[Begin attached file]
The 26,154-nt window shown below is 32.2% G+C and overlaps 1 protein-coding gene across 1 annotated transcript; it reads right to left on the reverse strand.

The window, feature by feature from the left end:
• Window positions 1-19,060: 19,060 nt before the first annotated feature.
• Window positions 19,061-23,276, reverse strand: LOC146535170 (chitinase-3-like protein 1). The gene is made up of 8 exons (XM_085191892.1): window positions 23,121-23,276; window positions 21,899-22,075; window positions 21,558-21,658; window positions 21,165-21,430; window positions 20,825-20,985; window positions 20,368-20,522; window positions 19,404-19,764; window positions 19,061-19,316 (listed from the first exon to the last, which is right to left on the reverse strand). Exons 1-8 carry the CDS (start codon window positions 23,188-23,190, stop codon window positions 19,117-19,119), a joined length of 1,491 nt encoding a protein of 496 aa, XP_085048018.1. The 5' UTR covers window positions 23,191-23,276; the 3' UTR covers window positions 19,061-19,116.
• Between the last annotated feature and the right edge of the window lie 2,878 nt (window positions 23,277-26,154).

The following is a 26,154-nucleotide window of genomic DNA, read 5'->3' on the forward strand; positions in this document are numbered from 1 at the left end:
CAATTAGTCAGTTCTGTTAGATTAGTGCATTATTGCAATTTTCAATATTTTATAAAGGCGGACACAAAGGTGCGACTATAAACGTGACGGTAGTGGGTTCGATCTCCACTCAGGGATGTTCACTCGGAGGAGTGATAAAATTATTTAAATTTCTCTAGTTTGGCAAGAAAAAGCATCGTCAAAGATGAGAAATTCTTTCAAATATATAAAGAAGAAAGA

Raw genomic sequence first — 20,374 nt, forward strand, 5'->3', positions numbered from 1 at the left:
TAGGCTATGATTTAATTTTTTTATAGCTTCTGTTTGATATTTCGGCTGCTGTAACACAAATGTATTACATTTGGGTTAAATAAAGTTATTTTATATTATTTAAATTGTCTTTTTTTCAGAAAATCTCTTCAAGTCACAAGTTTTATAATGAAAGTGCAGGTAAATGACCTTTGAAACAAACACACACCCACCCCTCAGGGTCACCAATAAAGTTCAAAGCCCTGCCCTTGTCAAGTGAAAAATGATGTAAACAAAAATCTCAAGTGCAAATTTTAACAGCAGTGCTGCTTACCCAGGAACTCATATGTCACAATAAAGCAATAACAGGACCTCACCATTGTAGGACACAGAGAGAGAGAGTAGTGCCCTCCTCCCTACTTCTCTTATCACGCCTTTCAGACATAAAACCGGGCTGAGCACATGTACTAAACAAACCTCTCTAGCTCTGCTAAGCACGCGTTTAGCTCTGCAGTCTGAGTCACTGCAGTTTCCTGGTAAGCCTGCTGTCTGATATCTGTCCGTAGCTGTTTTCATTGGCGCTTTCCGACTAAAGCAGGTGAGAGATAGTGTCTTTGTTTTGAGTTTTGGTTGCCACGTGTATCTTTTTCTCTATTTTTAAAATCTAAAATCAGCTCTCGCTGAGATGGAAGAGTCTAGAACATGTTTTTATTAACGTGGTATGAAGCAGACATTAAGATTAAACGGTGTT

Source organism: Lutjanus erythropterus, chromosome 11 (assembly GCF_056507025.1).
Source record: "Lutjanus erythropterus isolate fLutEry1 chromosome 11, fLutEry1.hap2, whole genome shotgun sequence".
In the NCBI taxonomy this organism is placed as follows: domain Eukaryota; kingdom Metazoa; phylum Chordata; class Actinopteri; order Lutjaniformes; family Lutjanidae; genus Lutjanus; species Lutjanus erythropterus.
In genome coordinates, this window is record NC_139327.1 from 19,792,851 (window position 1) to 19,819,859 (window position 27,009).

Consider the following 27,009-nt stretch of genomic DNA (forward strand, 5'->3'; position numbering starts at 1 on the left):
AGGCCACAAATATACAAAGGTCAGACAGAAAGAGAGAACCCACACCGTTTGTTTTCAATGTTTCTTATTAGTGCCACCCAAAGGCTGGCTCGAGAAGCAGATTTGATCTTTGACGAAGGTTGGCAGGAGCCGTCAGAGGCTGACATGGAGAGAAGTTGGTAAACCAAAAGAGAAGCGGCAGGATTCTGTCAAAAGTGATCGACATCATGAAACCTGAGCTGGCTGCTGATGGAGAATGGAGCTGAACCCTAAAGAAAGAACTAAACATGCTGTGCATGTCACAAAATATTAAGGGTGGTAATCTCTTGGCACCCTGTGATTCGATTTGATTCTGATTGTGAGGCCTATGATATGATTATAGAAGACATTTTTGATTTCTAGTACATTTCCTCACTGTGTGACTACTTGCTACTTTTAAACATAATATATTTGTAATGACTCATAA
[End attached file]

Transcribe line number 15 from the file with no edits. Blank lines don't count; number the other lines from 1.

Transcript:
AGGCCACAAATATACAAAGGTCAGACAGAAAGAGAGAACCCACACCGTTTGTTTTCAATGTTTCTTATTAGTGCCACCCAAAGGCTGGCTCGAGAAGCAGATTTGATCTTTGACGAAGGTTGGCAGGAGCCGTCAGAGGCTGACATGGAGAGAAGTTGGTAAACCAAAAGAGAAGCGGCAGGATTCTGTCAAAAGTGATCGACATCATGAAACCTGAGCTGGCTGCTGATGGAGAATGGAGCTGAACCCTAAAGAAAGAACTAAACATGCTGTGCATGTCACAAAATATTAAGGGTGGTAATCTCTTGGCACCCTGTGATTCGATTTGATTCTGATTGTGAGGCCTATGATATGATTATAGAAGACATTTTTGATTTCTAGTACATTTCCTCACTGTGTGACTACTTGCTACTTTTAAACATAATATATTTGTAATGACTCATAA